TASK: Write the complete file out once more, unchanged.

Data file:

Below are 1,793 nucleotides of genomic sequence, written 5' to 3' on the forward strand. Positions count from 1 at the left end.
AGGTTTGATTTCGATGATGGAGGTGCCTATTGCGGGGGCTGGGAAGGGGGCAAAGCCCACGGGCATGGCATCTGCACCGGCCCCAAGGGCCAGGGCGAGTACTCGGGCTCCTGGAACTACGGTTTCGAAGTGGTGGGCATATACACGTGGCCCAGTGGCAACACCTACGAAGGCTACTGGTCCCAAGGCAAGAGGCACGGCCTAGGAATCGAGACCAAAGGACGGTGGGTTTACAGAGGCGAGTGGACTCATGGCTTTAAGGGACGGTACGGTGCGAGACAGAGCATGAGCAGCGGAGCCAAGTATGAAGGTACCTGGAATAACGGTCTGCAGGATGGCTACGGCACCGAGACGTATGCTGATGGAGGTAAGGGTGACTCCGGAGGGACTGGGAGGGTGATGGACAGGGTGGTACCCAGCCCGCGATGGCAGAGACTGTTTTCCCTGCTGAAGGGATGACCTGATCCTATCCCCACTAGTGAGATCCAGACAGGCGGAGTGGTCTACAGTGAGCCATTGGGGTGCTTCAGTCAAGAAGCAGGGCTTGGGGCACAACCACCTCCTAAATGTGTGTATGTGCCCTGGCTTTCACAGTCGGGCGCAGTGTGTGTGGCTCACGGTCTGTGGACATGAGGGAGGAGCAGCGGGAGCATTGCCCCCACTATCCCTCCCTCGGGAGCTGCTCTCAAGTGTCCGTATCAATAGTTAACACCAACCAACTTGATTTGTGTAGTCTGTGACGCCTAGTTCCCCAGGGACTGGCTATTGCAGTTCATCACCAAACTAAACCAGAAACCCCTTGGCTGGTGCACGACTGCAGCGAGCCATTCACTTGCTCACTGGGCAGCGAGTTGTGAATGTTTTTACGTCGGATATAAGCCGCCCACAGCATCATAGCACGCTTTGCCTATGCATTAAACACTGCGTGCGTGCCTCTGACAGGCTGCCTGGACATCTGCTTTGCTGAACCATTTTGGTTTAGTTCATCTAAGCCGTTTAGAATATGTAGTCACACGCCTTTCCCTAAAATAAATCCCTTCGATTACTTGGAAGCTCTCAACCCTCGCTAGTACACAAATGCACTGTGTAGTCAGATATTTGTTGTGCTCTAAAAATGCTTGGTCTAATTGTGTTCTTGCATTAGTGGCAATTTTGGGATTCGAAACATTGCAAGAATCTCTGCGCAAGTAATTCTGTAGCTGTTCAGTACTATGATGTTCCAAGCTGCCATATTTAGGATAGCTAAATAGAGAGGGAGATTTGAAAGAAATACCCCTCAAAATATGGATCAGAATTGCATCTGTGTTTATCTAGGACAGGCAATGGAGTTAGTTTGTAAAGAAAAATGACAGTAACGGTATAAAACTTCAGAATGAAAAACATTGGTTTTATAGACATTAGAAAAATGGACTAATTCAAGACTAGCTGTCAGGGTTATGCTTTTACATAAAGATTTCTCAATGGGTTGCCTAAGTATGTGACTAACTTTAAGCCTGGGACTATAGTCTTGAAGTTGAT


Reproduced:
Below are 1,793 nucleotides of genomic sequence, written 5' to 3' on the forward strand. Positions count from 1 at the left end.
AGGTTTGATTTCGATGATGGAGGTGCCTATTGCGGGGGCTGGGAAGGGGGCAAAGCCCACGGGCATGGCATCTGCACCGGCCCCAAGGGCCAGGGCGAGTACTCGGGCTCCTGGAACTACGGTTTCGAAGTGGTGGGCATATACACGTGGCCCAGTGGCAACACCTACGAAGGCTACTGGTCCCAAGGCAAGAGGCACGGCCTAGGAATCGAGACCAAAGGACGGTGGGTTTACAGAGGCGAGTGGACTCATGGCTTTAAGGGACGGTACGGTGCGAGACAGAGCATGAGCAGCGGAGCCAAGTATGAAGGTACCTGGAATAACGGTCTGCAGGATGGCTACGGCACCGAGACGTATGCTGATGGAGGTAAGGGTGACTCCGGAGGGACTGGGAGGGTGATGGACAGGGTGGTACCCAGCCCGCGATGGCAGAGACTGTTTTCCCTGCTGAAGGGATGACCTGATCCTATCCCCACTAGTGAGATCCAGACAGGCGGAGTGGTCTACAGTGAGCCATTGGGGTGCTTCAGTCAAGAAGCAGGGCTTGGGGCACAACCACCTCCTAAATGTGTGTATGTGCCCTGGCTTTCACAGTCGGGCGCAGTGTGTGTGGCTCACGGTCTGTGGACATGAGGGAGGAGCAGCGGGAGCATTGCCCCCACTATCCCTCCCTCGGGAGCTGCTCTCAAGTGTCCGTATCAATAGTTAACACCAACCAACTTGATTTGTGTAGTCTGTGACGCCTAGTTCCCCAGGGACTGGCTATTGCAGTTCATCACCAAACTAAACCAGAAACCCCTTGGCTGGTGCACGACTGCAGCGAGCCATTCACTTGCTCACTGGGCAGCGAGTTGTGAATGTTTTTACGTCGGATATAAGCCGCCCACAGCATCATAGCACGCTTTGCCTATGCATTAAACACTGCGTGCGTGCCTCTGACAGGCTGCCTGGACATCTGCTTTGCTGAACCATTTTGGTTTAGTTCATCTAAGCCGTTTAGAATATGTAGTCACACGCCTTTCCCTAAAATAAATCCCTTCGATTACTTGGAAGCTCTCAACCCTCGCTAGTACACAAATGCACTGTGTAGTCAGATATTTGTTGTGCTCTAAAAATGCTTGGTCTAATTGTGTTCTTGCATTAGTGGCAATTTTGGGATTCGAAACATTGCAAGAATCTCTGCGCAAGTAATTCTGTAGCTGTTCAGTACTATGATGTTCCAAGCTGCCATATTTAGGATAGCTAAATAGAGAGGGAGATTTGAAAGAAATACCCCTCAAAATATGGATCAGAATTGCATCTGTGTTTATCTAGGACAGGCAATGGAGTTAGTTTGTAAAGAAAAATGACAGTAACGGTATAAAACTTCAGAATGAAAAACATTGGTTTTATAGACATTAGAAAAATGGACTAATTCAAGACTAGCTGTCAGGGTTATGCTTTTACATAAAGATTTCTCAATGGGTTGCCTAAGTATGTGACTAACTTTAAGCCTGGGACTATAGTCTTGAAGTTGAT